...busting up my brains for the words

Thursday, August 05, 2004

Exit Strategy Found

As luck would have it, I ran into another volunteer I knew at the rally. This fellow was at HQ last Tuesday when I was on the phone bank. He'd told me then that he couldn't come to my rescue in providing a ride because he was leaving at 6 am and was going to be making calls to a few customers he has in his personal business. Wouldn't you know it, I ran into him at the rally almost immediately upon reaching the stage. And yes, he could give me a lift home.
I love it when a plan comes together.

I've written about the trip and the site, but I haven't much described the President's speech. The crowd was very enthusiastic about seeing him, of course. And many local Republican officials were there to get things warmed up. They included Congressmen Gil Gutknecht and John Kline, Minnesota State Governor Tim Pawlenty and State Senator Norm Coleman. Representing support for the President coming from the armed forces on the stage was Col. Joe Repya.

Also speaking was Cheri Pierson Yecke, Minnesota's ex-education chief.
Yecke's presence at the rally and her message served to remind voters that the Republican Party is active in serious education reform, but is blocked from this reform by the opposing party.

There was a familiar ring to the President's speech. Anyone who has been exposed to the two minute news flashes on television has heard pieces of this stump speech at least a few times. But listening to the entire speech (which was 40 minutes long) brought underlying themes to mind.

Buzzwords parsed in the President's delivery were "values", "accountability", "responsibility", "results", "reform", "compassion" and "ownership". I don't intend to demean these words by calling them buzzwords. An effective campaign will recognize the need to define the candidate and carefully choose words that serve to shape that definition.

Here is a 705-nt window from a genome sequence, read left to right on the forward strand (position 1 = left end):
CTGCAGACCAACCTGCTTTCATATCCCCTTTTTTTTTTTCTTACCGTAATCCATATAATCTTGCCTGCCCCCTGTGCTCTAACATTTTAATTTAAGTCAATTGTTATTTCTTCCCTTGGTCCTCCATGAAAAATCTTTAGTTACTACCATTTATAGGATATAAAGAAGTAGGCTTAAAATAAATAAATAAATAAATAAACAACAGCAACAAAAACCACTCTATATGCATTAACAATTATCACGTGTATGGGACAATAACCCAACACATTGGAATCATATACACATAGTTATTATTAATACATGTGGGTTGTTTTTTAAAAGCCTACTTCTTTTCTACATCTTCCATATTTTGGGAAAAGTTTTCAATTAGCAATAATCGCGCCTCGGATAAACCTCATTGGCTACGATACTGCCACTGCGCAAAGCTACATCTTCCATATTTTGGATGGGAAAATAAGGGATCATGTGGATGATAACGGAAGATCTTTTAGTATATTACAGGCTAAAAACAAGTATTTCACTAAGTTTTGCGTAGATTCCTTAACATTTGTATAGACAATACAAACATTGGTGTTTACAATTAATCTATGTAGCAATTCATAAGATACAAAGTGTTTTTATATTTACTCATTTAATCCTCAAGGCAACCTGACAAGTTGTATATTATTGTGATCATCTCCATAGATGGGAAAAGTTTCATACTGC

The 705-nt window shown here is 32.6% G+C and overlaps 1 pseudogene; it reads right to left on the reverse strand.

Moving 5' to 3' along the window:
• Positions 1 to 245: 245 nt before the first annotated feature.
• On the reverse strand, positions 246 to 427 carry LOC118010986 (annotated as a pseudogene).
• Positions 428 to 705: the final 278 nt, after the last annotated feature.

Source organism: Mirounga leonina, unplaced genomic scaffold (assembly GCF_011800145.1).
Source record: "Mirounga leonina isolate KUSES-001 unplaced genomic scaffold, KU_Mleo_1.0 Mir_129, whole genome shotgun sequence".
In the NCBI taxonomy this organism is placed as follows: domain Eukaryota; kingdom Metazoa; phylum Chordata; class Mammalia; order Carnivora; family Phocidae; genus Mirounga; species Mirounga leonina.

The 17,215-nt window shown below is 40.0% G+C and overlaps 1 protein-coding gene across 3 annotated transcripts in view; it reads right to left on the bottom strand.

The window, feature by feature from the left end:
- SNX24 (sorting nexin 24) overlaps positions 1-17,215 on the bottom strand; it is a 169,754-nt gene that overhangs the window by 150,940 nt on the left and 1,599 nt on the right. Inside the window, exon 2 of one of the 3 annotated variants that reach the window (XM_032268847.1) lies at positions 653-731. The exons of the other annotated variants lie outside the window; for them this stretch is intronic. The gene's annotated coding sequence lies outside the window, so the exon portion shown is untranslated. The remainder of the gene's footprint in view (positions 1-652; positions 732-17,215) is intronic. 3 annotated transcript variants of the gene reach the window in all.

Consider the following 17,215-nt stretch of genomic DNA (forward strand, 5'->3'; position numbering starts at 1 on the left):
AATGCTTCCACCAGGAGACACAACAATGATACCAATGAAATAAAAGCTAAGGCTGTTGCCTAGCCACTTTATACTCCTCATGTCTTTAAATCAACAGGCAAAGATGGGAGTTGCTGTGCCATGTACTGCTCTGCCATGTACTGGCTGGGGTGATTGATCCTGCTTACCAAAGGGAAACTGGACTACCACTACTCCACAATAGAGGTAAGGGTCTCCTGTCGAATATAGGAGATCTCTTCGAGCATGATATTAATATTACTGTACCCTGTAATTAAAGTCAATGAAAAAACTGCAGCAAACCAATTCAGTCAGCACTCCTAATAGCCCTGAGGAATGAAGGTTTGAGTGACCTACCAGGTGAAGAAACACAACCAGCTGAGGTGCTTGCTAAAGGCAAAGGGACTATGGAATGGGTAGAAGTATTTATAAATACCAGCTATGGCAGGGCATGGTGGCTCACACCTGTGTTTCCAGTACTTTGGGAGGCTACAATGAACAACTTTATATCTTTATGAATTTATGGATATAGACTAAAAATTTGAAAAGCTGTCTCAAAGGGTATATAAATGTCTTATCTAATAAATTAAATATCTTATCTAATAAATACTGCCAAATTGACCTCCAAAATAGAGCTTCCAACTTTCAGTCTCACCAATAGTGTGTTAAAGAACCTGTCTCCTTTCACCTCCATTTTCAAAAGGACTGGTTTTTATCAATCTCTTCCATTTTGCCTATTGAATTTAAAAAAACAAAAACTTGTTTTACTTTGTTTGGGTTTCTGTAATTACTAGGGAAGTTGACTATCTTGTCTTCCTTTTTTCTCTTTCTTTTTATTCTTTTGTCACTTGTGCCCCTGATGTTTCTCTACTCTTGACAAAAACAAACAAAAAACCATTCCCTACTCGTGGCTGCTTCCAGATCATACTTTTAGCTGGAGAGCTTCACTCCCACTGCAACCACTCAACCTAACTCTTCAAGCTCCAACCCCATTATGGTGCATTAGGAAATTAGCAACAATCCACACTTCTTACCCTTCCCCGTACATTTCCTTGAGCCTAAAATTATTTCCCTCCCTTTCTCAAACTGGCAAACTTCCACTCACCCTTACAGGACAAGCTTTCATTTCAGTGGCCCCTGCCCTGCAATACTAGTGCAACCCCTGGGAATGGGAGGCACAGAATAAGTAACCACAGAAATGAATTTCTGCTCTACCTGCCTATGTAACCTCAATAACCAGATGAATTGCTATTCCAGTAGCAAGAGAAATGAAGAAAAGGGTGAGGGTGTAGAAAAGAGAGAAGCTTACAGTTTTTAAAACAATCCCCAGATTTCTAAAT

Here's a key sentence from W's speech;"Listen, our culture is changing from one that said, if it feels good, do it, and if you've got a problem, blame somebody else, to a culture in which each of us understands we're responsible for the decisions we make in life."

That sentence frames the difference between W's vision of a government that is a reflection of the values of the people in contrast to an idiot machine that dumbly plugs in, leaving its subjects unaccountable.

No one who heard the President's address could walk away and complain that he'd not said something of substance. No one could claim that it was a negative message. It was challanging and it was hopeful and it was inspiring. I was reminded of what one of the men I'd called in my phone bank work told me over the telephone; "I like Bush. He gets shit done."

The message I got from this speech was that a vote for President Bush would be a vote for a government and a leader who understand that it is the people of the United States who hold primacy. Government's role is to serve the values of the people, a people who are hard-working and hold strong values of freedom and humanity and responsibility. President George W. Bush is a known quantity. He gets results. He'll work for us at least as hard as we work for ourselves.
I like that message. It feels very American.


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